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Q&A: How Centipede Co-Creator Bailey Got The Bug

Ahead of her keynote appearance at the Women In Games International conference in Austin next month, Gamasutra has tracked down Centipede co-creator Dona Bailey for a rare chat on how she came up with the iconic Atari bug-centric shooter.

Brenda Brathwaite, Blogger

August 3, 2007

3 Min Read

As the co-creator and coder of the classic 1980 arcade game Centipede, Dona Bailey is responsible for an important early Atari title that played a huge part in depleting allowances week after week, quarter by quarter, in record time. Beyond the effects of her game, though, Bailey was one of the earliest female game creators, and led the way for a great many women who followed in her footsteps and saw her as the consummate role model. On September 8, 2007, Bailey will share that experience when she delivers the keynote speech at the “She Got Game” Women In Games International (WIGI) Conference in Austin. Starting At Atari Now an instructor of writing at The University of Little Rock in Arkansas, Bailey said Centipede came about in a rather unusual way. “I didn’t start at Atari with an idea for a game burning inside me,” she recalls, “but I was supposed to envision a game and program it from my first day there.” According to Bailey, Atari used the “sink or swim” method of new employee acclimation back then. Bailey turned to a notebook of game concepts collected during Atari brainstorming sessions. “I was freaked out by the magnitude of this and pretty much everything else about the atmosphere at Atari. Atari was a definite case of ‘be careful what you wish for,’ and I wanted something good from the brainstorming notebook in order to get started.” The Inspiration For Centipede She flipped through its pages looking for an idea or inspiration. “Most of the other games in the notebook were based on lasers, wars in space, and shoot down this and that aircraft.” The inspiration for Centipede, on the other hand, was described as “a multi-segmented bug crawls out on the screen and gets shot, piece by piece.” Thinking it sounded different from everything else in the book and on the market, Bailey warmed to the idea. “It sounded the most different from the other game descriptions and was the most appealing to me,” she said. Her recollection of Centipede’s beginning is a window into the earliest days of the industry. “I began by making Centipede’s drawings at my desk, by hand, on graph paper. I would draw a box the size of the motion objects, now more commonly called ‘sprites’, color in ‘pixels’, graph paper squares, flip the drawing on its side, convert it to hexadecimal, and then hand-code the hex pattern into a PROM. That was the method of the day, and that was the place to start.” Conclusion Whether Bailey or anyone working with her knew that those humble beginnings would lead to a one of the most iconic games of a generation and an industry is unlikely. But as one of the earliest women in the industry, Bailey has a unique perspective of what it means, has meant and may well mean to be a “woman in games”. Bailey will be the keynote speaker at WIGI-Austin, which takes place immediately following the CMP Game Group-run Austin Game Developers Conference on Saturday, September 8th. More information on the event is available at the official WIGI website. AGDC pass holders will be admitted for no charge, but must pre-register. [Interviewer Brenda Brathwaite, who also serves on the Steering Committee of WIGI, is a 25-year veteran of the video game industry (Wizardry series), and current Professor of game design at the Savannah College of Art & Design.]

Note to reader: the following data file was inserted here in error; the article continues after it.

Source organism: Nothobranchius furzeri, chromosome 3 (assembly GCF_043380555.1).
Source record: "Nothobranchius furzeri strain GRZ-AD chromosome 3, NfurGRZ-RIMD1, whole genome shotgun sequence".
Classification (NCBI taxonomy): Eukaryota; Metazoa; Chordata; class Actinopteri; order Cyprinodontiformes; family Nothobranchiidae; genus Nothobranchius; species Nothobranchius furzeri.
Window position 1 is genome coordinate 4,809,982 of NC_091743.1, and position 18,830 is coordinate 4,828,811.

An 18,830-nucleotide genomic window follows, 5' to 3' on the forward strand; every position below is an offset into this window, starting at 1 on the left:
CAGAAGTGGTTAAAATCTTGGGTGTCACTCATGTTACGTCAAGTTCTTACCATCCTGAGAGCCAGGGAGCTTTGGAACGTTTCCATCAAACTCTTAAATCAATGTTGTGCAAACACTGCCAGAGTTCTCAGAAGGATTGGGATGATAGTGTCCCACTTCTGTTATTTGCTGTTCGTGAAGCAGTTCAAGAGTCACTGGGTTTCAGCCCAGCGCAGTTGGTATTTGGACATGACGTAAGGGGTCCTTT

About the Author(s)

Brenda Brathwaite


Brenda Brathwaite is an award-winning game designer, artist, writer, and creative director with 30 years of experience in the industry. Before founding Loot Drop, Brenda worked for a variety of game companies including Atari, Electronic Arts, Sir-tech Software, and numerous companies in the social games space. She has worked on many Facebook games, including Cloudforest Expedition, Ravenwood Fair, Critter Island, SuperPoke Pets!, SPP Ranch, Garden Life, Rock Riot, and Top Fish. Brenda served on the board of the International Game Developers Association (IGDA) and presently chairs the IGDA's Women in Games Special Interest group. Brenda was named Woman of the Year by Charisma+2 Magazine in 2010 and also was a nominee in Microsoft's 2010 Women in Games game design awards. In 2009, her game Train won the coveted Vanguard Award at IndieCade. She was named one of the top 20 most influential women in the game industry by Gamasutra.com in 2008 and one of the 100 most influential women in the game industry by Next Generation magazine in 2007. Nerve magazine also called her one of the 50 artists, actors, authors, activists, and icons who are making the world a more stimulating place.

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